FRIDAY, Oct. 7 (HealthDay News) -- Jennifer Jones Austin works as a lawyer and child advocate in Brooklyn, N.Y., devoting her talents to protecting at-risk children. So it may be fitting that in Austin's own hour of need, her life was saved by donations from two newborn children.
Austin survived leukemia in 2010 because she received transfusions of stem cells donated from umbilical cord blood that had been drawn shortly after the children's birth.
"I would not be here today, sharing my story, if it weren't for those children," Austin, 42, said.
She had fallen suddenly ill with a mysterious ailment in September 2009. It started out like the flu, with fatigue and fever, but after a few days, she said, things got significantly worse. "I woke up and I couldn't see," she recalled. "I was blind."
Austin was admitted to the hospital and underwent a battery of tests. The diagnosis came back quickly: She had a quick-onset form of leukemia, and her chances of survival were slim.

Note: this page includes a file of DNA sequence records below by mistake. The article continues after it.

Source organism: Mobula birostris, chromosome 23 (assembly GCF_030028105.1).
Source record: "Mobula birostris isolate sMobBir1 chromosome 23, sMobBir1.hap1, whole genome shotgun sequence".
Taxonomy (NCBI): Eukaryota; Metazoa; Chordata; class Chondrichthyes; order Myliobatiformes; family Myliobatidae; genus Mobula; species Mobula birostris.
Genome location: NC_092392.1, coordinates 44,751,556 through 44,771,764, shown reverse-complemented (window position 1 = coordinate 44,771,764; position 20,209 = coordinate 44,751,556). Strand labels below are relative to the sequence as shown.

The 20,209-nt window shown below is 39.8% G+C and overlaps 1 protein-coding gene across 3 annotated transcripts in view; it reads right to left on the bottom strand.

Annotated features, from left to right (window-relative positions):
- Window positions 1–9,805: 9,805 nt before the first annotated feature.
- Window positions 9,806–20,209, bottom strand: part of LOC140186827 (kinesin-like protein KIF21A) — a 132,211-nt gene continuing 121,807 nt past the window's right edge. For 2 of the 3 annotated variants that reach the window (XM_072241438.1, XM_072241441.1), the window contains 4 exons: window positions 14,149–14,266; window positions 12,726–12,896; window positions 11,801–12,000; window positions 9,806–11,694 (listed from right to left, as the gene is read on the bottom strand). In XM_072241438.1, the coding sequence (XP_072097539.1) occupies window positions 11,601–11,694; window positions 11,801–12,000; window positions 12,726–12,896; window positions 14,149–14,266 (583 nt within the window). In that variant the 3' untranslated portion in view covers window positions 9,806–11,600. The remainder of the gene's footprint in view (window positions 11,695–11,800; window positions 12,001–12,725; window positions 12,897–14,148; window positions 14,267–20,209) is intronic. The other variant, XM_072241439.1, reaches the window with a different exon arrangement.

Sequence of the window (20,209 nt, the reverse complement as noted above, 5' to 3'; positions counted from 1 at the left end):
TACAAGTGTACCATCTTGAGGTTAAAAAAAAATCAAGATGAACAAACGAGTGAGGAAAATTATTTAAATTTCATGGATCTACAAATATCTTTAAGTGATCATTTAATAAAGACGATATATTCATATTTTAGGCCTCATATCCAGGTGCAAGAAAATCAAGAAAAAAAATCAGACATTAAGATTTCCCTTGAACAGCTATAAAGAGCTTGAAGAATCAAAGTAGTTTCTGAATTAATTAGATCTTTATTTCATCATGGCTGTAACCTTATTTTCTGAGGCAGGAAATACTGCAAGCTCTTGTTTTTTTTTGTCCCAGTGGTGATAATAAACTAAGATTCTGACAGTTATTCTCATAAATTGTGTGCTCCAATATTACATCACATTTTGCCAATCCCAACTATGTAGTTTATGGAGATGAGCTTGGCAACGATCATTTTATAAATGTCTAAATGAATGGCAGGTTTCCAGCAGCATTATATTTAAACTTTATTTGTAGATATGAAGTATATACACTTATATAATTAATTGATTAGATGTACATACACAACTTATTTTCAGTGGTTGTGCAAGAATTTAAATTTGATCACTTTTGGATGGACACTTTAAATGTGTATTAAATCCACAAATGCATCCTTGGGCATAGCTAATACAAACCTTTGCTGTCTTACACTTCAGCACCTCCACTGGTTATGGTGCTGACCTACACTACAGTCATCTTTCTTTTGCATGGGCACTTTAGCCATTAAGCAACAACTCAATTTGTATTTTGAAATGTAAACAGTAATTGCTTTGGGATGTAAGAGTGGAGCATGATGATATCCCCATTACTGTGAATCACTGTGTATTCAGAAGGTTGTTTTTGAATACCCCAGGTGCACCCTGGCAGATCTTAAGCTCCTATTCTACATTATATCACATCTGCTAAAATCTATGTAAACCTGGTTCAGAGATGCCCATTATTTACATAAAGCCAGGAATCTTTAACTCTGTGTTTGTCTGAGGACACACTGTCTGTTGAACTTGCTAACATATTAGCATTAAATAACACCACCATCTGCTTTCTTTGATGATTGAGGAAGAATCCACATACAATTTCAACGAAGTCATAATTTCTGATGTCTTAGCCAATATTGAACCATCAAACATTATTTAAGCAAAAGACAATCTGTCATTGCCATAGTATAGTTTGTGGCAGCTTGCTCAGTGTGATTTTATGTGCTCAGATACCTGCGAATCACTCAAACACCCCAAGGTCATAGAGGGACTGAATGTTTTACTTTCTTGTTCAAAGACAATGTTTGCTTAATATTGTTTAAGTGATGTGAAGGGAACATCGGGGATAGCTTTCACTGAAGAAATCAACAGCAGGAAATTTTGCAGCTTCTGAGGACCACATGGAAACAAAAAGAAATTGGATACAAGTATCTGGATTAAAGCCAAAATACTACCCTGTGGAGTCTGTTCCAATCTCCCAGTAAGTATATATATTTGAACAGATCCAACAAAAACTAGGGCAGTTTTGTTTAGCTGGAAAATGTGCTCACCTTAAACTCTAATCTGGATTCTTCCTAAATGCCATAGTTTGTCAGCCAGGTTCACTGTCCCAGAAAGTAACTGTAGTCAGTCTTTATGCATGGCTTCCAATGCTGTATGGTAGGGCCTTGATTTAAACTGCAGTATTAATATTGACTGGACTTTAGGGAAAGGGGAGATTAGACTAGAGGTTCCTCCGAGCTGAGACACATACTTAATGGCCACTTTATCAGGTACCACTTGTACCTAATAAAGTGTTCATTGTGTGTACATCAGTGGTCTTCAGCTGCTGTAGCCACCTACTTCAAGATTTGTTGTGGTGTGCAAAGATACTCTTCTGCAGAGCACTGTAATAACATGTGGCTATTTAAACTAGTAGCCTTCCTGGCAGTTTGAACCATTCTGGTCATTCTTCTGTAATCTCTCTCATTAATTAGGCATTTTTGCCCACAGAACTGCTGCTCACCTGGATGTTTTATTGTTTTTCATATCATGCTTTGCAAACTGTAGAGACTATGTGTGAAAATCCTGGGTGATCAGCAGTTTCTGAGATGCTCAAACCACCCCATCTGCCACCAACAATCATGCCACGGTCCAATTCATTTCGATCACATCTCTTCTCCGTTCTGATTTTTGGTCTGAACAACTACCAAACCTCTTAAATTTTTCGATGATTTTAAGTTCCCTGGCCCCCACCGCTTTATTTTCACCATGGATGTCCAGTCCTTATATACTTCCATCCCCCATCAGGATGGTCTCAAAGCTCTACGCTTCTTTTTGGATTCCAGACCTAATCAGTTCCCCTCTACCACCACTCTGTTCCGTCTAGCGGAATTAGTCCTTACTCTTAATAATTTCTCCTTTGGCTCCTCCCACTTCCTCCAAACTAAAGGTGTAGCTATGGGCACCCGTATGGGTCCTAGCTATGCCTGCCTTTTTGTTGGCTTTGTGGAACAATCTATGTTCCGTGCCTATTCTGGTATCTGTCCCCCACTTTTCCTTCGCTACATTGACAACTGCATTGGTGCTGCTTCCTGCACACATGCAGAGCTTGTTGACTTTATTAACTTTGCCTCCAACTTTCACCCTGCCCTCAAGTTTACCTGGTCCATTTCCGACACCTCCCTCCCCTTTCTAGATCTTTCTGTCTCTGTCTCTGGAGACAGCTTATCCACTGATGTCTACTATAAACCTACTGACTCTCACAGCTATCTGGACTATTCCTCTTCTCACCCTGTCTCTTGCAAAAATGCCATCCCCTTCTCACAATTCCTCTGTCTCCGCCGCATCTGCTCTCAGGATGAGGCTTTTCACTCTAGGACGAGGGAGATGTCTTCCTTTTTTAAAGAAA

"As they talked about how they would treat me with chemo, I started having very shallow breaths," Austin said. "I couldn't breathe on my own."
Another set of tests revealed that the leukemia had entered her lungs and was interfering with her ability to breathe, she said.
"They thought I was going to die," Austin said. "They put me into ICU on a Friday and told my family I probably wasn't going to make it through the weekend."
Doctors placed Austin in an induced coma, put her on a respirator and attacked the cancer with aggressive chemotherapy. She remained in the coma for 10 days.
Another piece of bad news awaited Austin upon her revival: She needed a bone marrow transplant as soon as possible. "They were virtually certain the cancer would return if I didn't have a bone marrow transplant," she said.
But Austin is African American, which makes it difficult to find an exact match f
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